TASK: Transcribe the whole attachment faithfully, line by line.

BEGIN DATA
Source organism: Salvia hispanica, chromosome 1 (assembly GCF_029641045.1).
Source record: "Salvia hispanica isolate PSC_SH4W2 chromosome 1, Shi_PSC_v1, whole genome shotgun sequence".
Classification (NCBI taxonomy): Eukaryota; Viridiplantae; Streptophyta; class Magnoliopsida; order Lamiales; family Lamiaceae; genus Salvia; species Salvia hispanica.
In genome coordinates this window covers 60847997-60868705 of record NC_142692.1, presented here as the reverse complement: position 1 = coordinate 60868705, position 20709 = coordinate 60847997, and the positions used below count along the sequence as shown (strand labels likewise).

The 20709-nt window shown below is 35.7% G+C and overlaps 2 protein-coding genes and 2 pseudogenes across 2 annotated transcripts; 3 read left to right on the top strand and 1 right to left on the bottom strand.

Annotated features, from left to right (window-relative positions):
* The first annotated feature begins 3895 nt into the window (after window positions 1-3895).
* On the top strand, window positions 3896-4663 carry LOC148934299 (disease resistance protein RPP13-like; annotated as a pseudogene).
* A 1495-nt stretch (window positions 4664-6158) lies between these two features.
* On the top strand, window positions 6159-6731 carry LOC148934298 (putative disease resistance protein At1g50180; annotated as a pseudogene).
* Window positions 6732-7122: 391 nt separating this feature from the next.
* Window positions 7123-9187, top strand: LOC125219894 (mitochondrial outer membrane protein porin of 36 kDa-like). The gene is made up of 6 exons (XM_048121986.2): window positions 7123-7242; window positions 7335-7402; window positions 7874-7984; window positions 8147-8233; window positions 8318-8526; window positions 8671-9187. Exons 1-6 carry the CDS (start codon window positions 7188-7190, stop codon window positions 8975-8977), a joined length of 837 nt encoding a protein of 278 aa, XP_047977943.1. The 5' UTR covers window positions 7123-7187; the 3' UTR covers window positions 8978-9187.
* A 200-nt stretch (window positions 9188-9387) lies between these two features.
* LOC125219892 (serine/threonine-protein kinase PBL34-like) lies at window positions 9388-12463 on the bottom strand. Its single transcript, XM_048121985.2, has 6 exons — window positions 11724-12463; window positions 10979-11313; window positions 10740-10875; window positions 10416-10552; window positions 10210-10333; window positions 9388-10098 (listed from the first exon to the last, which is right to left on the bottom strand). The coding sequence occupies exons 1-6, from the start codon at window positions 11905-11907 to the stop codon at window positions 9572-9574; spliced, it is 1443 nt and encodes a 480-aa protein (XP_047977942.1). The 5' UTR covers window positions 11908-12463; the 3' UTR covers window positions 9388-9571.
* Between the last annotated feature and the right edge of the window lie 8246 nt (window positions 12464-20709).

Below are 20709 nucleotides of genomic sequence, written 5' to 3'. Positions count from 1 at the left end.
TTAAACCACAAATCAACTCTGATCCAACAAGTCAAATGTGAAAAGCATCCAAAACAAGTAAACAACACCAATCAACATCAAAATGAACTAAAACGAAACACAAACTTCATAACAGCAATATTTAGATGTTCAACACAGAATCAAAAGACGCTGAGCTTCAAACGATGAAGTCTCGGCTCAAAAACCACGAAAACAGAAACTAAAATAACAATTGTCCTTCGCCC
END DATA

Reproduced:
Source organism: Salvia hispanica, chromosome 1 (assembly GCF_029641045.1).
Source record: "Salvia hispanica isolate PSC_SH4W2 chromosome 1, Shi_PSC_v1, whole genome shotgun sequence".
Classification (NCBI taxonomy): Eukaryota; Viridiplantae; Streptophyta; class Magnoliopsida; order Lamiales; family Lamiaceae; genus Salvia; species Salvia hispanica.
In genome coordinates this window covers 60847997-60868705 of record NC_142692.1, presented here as the reverse complement: position 1 = coordinate 60868705, position 20709 = coordinate 60847997, and the positions used below count along the sequence as shown (strand labels likewise).

The 20709-nt window shown below is 35.7% G+C and overlaps 2 protein-coding genes and 2 pseudogenes across 2 annotated transcripts; 3 read left to right on the top strand and 1 right to left on the bottom strand.

Annotated features, from left to right (window-relative positions):
* The first annotated feature begins 3895 nt into the window (after window positions 1-3895).
* On the top strand, window positions 3896-4663 carry LOC148934299 (disease resistance protein RPP13-like; annotated as a pseudogene).
* A 1495-nt stretch (window positions 4664-6158) lies between these two features.
* On the top strand, window positions 6159-6731 carry LOC148934298 (putative disease resistance protein At1g50180; annotated as a pseudogene).
* Window positions 6732-7122: 391 nt separating this feature from the next.
* Window positions 7123-9187, top strand: LOC125219894 (mitochondrial outer membrane protein porin of 36 kDa-like). The gene is made up of 6 exons (XM_048121986.2): window positions 7123-7242; window positions 7335-7402; window positions 7874-7984; window positions 8147-8233; window positions 8318-8526; window positions 8671-9187. Exons 1-6 carry the CDS (start codon window positions 7188-7190, stop codon window positions 8975-8977), a joined length of 837 nt encoding a protein of 278 aa, XP_047977943.1. The 5' UTR covers window positions 7123-7187; the 3' UTR covers window positions 8978-9187.
* A 200-nt stretch (window positions 9188-9387) lies between these two features.
* LOC125219892 (serine/threonine-protein kinase PBL34-like) lies at window positions 9388-12463 on the bottom strand. Its single transcript, XM_048121985.2, has 6 exons — window positions 11724-12463; window positions 10979-11313; window positions 10740-10875; window positions 10416-10552; window positions 10210-10333; window positions 9388-10098 (listed from the first exon to the last, which is right to left on the bottom strand). The coding sequence occupies exons 1-6, from the start codon at window positions 11905-11907 to the stop codon at window positions 9572-9574; spliced, it is 1443 nt and encodes a 480-aa protein (XP_047977942.1). The 5' UTR covers window positions 11908-12463; the 3' UTR covers window positions 9388-9571.
* Between the last annotated feature and the right edge of the window lie 8246 nt (window positions 12464-20709).

Below are 20709 nucleotides of genomic sequence, written 5' to 3'. Positions count from 1 at the left end.
TTAAACCACAAATCAACTCTGATCCAACAAGTCAAATGTGAAAAGCATCCAAAACAAGTAAACAACACCAATCAACATCAAAATGAACTAAAACGAAACACAAACTTCATAACAGCAATATTTAGATGTTCAACACAGAATCAAAAGACGCTGAGCTTCAAACGATGAAGTCTCGGCTCAAAAACCACGAAAACAGAAACTAAAATAACAATTGTCCTTCGCCC